News & Reports

Libya’s Universities Close Again Due to Covid-19

Due to a recent surge in Covid-19 cases in Libya, education authorities have suspended studies at most of the country’s universities and research institutes again until further notice.

“Given the bad epidemiological situation in many Libyan cities, the minister of education issued a decision to continue suspending studies until the end of this month so that the epidemiological situation can be checked by competent committees,” Ali Salem, director of the Communication and Information Office at the Ministry of Higher Education and Scientific Research, said in a phone call.

Libya’s Cabinet also decided to impose 12-hour lockdowns, from 6 p.m. to 6 a.m., in some cities, determined by the Ministry of Health, in order to confront the latest wave of the pandemic.

Covid-19 infections in Libya have been rising in recent weeks, with an average of nearly 2,400 new cases reported each day, according to the Reuters Covid-19 Tracker. As of July 28, the total number of cases in Libya since the pandemic began has hit more than 240,000, and more than 3,400 people have died from coronavirus-related causes.

“The epidemic sweeps the university and the city quickly, and the lockdown decision came in response to the poor health situation,” said Samia Abdelhamid, an assistant professor of psychology at Misurata University, who became infected with the virus a few days ago.

Three universities, however, were allowed to continue their classes because they are located in cities with low infection rates so far, Salem said. They are Omar Al-Mukhtar University, Tobruk University and the University of Benghazi.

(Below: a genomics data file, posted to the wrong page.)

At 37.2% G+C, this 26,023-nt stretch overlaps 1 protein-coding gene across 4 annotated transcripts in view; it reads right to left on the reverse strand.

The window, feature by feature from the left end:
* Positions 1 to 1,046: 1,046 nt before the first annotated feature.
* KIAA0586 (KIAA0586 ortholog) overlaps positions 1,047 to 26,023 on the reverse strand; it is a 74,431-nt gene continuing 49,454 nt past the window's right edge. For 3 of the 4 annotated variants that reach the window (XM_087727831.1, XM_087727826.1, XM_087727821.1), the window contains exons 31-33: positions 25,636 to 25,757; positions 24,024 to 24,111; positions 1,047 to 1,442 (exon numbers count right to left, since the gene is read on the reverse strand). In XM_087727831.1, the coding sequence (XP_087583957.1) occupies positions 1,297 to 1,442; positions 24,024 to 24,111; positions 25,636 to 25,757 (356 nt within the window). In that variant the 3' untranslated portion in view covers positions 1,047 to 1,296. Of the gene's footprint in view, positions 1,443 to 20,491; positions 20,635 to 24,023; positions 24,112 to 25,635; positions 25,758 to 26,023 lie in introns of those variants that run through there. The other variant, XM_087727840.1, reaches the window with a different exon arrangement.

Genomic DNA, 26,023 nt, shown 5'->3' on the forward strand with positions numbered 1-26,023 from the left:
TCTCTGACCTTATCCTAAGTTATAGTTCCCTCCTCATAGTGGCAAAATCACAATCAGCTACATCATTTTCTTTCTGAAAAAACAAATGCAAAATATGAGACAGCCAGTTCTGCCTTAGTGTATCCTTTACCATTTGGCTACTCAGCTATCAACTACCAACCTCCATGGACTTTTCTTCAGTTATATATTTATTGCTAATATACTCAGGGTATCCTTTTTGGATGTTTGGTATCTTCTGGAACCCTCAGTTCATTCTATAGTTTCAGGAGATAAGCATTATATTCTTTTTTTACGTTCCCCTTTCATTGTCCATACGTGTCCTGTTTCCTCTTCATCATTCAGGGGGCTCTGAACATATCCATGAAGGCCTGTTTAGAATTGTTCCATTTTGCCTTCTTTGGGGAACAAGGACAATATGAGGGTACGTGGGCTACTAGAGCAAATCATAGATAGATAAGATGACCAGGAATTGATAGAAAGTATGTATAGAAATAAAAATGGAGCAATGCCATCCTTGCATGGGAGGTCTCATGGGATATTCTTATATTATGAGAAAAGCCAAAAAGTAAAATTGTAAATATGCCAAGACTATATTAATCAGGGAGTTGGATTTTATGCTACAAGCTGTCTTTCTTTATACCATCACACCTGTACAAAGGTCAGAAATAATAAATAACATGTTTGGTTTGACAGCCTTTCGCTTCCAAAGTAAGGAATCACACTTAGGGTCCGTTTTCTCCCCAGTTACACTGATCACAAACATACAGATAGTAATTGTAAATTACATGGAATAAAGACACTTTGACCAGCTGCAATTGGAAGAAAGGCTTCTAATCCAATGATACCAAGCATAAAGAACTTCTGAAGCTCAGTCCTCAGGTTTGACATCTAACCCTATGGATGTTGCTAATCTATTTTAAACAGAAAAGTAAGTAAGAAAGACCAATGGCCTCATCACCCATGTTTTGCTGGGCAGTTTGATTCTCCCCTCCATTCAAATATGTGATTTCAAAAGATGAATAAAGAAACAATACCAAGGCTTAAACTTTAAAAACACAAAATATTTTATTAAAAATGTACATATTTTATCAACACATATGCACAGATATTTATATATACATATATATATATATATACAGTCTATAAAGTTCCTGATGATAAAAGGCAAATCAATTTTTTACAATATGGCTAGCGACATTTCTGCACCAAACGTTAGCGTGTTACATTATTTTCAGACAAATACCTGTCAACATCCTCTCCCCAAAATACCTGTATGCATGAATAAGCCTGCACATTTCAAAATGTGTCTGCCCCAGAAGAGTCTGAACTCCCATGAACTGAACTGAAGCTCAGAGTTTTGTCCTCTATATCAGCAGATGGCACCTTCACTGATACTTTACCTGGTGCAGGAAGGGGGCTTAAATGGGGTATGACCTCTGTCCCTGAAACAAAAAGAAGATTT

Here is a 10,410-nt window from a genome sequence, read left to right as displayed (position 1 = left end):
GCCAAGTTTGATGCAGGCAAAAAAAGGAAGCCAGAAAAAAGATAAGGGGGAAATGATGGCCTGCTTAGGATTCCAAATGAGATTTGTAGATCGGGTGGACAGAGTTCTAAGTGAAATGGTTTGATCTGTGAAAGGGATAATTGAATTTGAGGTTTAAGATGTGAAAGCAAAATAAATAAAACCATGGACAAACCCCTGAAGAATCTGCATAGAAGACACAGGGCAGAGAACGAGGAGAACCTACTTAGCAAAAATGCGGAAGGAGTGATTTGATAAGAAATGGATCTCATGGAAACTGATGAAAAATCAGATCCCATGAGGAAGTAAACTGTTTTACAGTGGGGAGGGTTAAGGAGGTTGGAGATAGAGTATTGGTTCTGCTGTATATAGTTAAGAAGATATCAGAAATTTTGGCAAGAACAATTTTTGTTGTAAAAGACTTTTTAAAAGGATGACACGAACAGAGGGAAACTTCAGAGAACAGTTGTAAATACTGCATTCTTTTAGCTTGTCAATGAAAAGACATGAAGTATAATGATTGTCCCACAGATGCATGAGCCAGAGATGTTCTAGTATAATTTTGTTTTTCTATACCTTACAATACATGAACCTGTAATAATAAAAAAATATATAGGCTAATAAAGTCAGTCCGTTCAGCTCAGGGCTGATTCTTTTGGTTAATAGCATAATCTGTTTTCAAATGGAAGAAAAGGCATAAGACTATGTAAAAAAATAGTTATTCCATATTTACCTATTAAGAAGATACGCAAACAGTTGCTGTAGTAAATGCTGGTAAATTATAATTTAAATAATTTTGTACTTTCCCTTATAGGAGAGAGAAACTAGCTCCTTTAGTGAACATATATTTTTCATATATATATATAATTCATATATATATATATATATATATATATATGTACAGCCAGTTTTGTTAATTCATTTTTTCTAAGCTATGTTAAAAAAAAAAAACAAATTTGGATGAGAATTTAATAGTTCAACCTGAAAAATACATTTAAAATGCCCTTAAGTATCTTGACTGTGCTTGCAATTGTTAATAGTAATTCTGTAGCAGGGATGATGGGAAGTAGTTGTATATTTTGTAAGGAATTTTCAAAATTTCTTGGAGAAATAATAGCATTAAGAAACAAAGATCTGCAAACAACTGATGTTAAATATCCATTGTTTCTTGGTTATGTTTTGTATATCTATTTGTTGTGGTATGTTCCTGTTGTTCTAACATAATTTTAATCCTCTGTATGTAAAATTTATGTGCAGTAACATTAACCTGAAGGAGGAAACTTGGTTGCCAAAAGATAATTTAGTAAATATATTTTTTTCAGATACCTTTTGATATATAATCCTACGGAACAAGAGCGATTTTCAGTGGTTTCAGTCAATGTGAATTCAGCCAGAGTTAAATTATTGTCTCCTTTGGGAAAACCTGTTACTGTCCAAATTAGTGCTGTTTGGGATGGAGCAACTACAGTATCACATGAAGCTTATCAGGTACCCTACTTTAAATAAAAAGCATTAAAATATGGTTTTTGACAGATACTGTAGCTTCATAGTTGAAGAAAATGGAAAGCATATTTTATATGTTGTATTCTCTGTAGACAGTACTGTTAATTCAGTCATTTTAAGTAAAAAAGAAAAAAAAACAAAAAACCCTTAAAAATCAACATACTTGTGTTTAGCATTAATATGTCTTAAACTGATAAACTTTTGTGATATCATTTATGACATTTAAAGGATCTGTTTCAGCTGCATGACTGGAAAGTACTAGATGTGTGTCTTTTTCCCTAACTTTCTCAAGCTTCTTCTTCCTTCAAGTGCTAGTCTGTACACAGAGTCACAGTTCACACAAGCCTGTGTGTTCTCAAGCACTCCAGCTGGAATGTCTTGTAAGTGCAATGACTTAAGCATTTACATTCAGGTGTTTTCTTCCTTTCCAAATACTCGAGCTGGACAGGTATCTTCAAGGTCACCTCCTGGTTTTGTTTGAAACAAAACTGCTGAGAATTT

“The epidemic sweeps the university and the city quickly, and the lockdown decision came in response to the poor health situation.”

Samia Abdelhamid
An assistant professor of psychology at Misurata University

“These universities will hold exams and end the school year” on schedule, Salem said, provided that the Ministry of Health determines that their locations remain relatively free of infection. In addition, the universities will be required “to take all precautionary measures into consideration and follow security and safety measures in order to safeguard students and workers,” he said.

The decision to shut down higher-education institutions further disrupts the educational process, especially since the Libyan government did not adopt an online learning system as an alternative educational system for logistical reasons. (See a related article, “The Shift to Online Education in the Arab World Is Intensifying Inequality.”)

Many believe that the solution lies in expanding and speeding up vaccinations against Covid-19 among universities’ faculty, staff and students. (See a related article, “Vaccinating Professors Against Covid-19 Should Be a Priority, Advocates Argue.”) So far, less than 4 percent of Libya’s population of 7 million has been vaccinated, according to Reuters.

A special committee formed by Libya’s Ministry of Health and the Ministry of Higher Education is scheduled to meet on August 1 to discuss whether to extend the lockdown period or allow universities to hold examinations.

“If we were able, through a very large vaccination campaign at the level of Libyan universities, to vaccinate faculty and staff as a first stage, we could complete the academic year while obligating everyone to take precautionary measures,” said Salem.


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